In a pinch, or if you happen to have a taste for it, you can eat powdered milk as is. Most people use it as a liquid, but you can add it to recipes easily enough without mixing it up first to save time. Just add the necessary water to the recipe as well or the consistency may be effected.
Types of Powdered Milk
You probably aren’t surprised to find that there are several common varieties of powdered milk. Are they all the same? Well, no, in fact there are some really big differences. Though they are all made in a similar way, the health values vary wildly. Animal milks and plant milks, predictably, have different qualities.
- Whole- Whole milk powder, as mentioned, is exceptionally dangerous to your health. The oxidation of cholesterol in the milk fat is what blocks and hardens arteries leading to heart attack.
- Skim/Low Fat- Skim milk powder has an almost negligible amount of oxidized cholesterol. You can drink, or cook with this relatively safely.
- Soy- Because soy doesn’t have any fat, you can have powdered soy milk without concern for your heart. There is some evidence that soy may effect the estrogen receptors in a human body.
- Coconut- You can have powdered coconut milk worry free. Coconut doesn’t effect estrogen or have oxidized cholesterol. In cultures that eat a lot of coconut, heart disease is virtually nonexistent. It is also tasty.
- Rice- Rice milk lacks that extra creamy texture that fats and oils give to some milks, but you can use it safely in any recipe where you’d use milk. Rice is also one of the easiest grains to digest.
- Almond- Almonds are a superfood. In any form, including powdered almond milk, this nut is the opposite of whole milk powder in many ways. Packed with vitamins and minerals, almonds can help reduce cholesterol and help you maintain a healthy weight.
Pros and Cons
The Downside– When you drink whole powdered milk, you aren’t just gambling with your health, you are actively damaging your arteries and possibly your intestines as well. Also powdered milk doesn’t taste as good as regular milk.
You need to store your powdered milk somewhere cool, below 75 degrees. While some people suggest keeping it in the original package, others argue that you should place it in airtight containers.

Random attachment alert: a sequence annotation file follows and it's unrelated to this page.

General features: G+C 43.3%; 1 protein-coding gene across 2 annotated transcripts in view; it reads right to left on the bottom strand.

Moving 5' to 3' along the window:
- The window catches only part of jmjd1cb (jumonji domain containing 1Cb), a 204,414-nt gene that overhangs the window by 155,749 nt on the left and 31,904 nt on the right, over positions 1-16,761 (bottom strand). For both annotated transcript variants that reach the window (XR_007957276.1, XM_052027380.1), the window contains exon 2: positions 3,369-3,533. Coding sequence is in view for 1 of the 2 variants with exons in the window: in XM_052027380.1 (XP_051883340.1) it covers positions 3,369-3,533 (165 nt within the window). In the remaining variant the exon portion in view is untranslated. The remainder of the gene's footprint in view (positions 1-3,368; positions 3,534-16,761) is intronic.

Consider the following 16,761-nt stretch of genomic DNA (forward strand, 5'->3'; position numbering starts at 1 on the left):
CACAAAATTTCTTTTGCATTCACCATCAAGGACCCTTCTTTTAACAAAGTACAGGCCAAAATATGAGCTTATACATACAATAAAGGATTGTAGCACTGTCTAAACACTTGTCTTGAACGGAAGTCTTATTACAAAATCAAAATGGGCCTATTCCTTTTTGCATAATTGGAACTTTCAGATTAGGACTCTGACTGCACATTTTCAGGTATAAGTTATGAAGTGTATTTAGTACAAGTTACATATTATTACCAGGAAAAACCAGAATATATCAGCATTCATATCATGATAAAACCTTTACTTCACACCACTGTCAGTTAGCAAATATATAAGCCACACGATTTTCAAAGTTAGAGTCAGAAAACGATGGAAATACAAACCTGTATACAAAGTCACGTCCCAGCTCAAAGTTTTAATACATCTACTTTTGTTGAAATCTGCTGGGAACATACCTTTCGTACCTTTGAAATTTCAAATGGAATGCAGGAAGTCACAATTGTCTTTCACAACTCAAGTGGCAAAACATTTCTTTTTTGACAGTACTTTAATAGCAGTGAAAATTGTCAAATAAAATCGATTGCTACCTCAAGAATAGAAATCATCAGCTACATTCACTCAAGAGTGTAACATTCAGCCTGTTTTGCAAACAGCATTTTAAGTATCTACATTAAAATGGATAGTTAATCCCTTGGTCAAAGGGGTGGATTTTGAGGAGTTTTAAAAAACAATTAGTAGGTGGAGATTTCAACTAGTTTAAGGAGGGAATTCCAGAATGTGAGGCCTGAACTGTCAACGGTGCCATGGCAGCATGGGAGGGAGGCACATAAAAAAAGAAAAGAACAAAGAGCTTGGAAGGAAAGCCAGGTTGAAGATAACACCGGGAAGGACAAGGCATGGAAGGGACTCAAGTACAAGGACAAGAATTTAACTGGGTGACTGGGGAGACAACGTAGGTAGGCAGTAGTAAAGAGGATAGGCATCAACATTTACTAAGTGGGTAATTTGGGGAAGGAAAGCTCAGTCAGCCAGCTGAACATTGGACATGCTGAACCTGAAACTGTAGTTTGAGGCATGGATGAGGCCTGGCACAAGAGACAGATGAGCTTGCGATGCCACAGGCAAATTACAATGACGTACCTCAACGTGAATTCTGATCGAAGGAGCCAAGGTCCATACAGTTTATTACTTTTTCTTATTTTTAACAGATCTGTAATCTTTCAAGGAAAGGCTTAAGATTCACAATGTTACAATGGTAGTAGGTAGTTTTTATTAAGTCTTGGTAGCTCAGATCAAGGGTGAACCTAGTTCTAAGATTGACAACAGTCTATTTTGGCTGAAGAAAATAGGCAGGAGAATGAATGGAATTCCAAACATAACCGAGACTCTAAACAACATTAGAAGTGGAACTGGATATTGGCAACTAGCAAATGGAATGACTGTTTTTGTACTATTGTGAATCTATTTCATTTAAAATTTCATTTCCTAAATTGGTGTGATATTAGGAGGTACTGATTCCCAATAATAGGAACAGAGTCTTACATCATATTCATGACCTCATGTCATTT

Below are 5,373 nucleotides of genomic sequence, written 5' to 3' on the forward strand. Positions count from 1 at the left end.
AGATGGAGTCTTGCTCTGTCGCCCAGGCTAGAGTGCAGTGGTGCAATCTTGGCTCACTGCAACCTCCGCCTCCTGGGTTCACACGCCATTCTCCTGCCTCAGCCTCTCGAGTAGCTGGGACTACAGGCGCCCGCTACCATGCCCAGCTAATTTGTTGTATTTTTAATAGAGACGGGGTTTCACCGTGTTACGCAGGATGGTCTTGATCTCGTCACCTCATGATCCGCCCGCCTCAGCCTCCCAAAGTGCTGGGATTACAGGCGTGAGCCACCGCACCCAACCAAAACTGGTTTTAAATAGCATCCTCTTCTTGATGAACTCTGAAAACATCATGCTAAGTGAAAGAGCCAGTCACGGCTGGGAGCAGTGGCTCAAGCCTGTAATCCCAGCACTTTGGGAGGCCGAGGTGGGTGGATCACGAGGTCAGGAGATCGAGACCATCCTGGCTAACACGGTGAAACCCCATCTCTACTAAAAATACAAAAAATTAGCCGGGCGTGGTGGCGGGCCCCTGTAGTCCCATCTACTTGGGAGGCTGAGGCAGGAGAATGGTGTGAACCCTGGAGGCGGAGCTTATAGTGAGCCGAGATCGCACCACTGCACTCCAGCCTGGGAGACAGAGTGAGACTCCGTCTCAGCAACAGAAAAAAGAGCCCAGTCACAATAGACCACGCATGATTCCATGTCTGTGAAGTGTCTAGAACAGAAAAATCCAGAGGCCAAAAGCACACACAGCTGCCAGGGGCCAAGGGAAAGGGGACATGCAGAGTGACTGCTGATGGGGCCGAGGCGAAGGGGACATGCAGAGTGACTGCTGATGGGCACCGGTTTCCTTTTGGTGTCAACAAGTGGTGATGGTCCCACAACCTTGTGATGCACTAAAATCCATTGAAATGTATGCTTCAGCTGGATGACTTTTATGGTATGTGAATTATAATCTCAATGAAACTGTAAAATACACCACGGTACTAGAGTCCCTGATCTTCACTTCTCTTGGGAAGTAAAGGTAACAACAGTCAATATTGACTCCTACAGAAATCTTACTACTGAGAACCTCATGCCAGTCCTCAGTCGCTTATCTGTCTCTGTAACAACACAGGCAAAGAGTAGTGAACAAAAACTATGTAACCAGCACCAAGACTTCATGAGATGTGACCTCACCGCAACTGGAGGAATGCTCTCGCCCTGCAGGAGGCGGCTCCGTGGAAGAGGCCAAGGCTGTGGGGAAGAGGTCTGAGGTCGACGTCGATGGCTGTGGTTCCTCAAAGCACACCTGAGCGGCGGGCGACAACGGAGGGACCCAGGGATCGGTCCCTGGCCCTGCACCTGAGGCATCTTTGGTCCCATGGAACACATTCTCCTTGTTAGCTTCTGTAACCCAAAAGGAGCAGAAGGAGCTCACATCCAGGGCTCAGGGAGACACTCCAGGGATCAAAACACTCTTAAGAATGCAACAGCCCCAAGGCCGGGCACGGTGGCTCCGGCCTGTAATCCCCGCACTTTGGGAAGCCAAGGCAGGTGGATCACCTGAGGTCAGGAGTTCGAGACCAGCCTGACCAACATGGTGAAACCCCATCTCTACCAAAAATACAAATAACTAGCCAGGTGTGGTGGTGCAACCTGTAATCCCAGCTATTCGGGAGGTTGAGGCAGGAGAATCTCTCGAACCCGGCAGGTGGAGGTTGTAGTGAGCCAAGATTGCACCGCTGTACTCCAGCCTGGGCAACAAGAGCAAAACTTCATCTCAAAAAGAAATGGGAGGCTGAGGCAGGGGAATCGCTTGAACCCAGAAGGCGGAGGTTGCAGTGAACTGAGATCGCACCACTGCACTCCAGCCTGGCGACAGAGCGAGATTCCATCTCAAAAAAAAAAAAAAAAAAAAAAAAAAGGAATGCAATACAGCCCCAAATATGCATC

Light exposure may also damage the nutrition value of your powdered milk. Photosensitive vitamins your body needs, like A and D, may be lost. Essentially, that means they break down when exposed to light. Be certain to store powdered milks away from light sources.
The Good News– Powdered milk will last you decades if you store it right. You can often use it well past the expiration date. Powdered milks are lightweight and portable, and you probably won’t taste the difference when you cook with them. Another bonus is the price. Powdered milk is cheaper than fresh.
Best of all, drinking some powdered milks may be great for your health.
Powdered milk is absolutely a useful pantry staple for preparedness, but the downside of powdered whole milk makes it more than a little dangerous to your health. It’s probably better to choose one of the alternate powdered milks like soy, coconut or even just low fat.
Powdered whole milk can be an ok short term option, and as long as you’re careful, you can store it for a long time (up to 20 years). You can carry it easily, and it doesn’t weigh as much as liquid milk. When it comes right down to it, you have to balance your needs and there is no need to kill yourself (literally) over powdered milk.
How can you tell if your powdered milk is bad? You can easily check to see if your powdered milk is off simply by using your senses. Look at the color, if it’s yellowish then it may have gone off. Smell the powder. Any unpleasant odor means you should not use the product. Better safe than sorry, so just throw it out if you think it’s questionable.
What other shelf stable milks are there? Simply known as ‘shelf stable milk’ or “UHT milk” there are several types of non-refrigerated milks under this umbrella. They come in the same varieties as regular and powdered milks, but remain liquid and are processed differently. To make shelf stable milk you need an ultra high temperature. That process sterilizes the milk in such a way that it is then safe to package in airtight containers and store without the aid of refrigeration.
Do all shelf stable foods have oxidized cholesterol in them? Not all foods contain cholesterol. However, if it has cholesterol then the powdered, dried or dehydrated form has oxidized cholesterol in it. Notable examples are butter powder, cheese powders and dehydrated meats. Basically, cholesterol doesn’t go away unless you remove all the fat and never ingest any to begin with. Even so, your body produces some cholesterol naturally.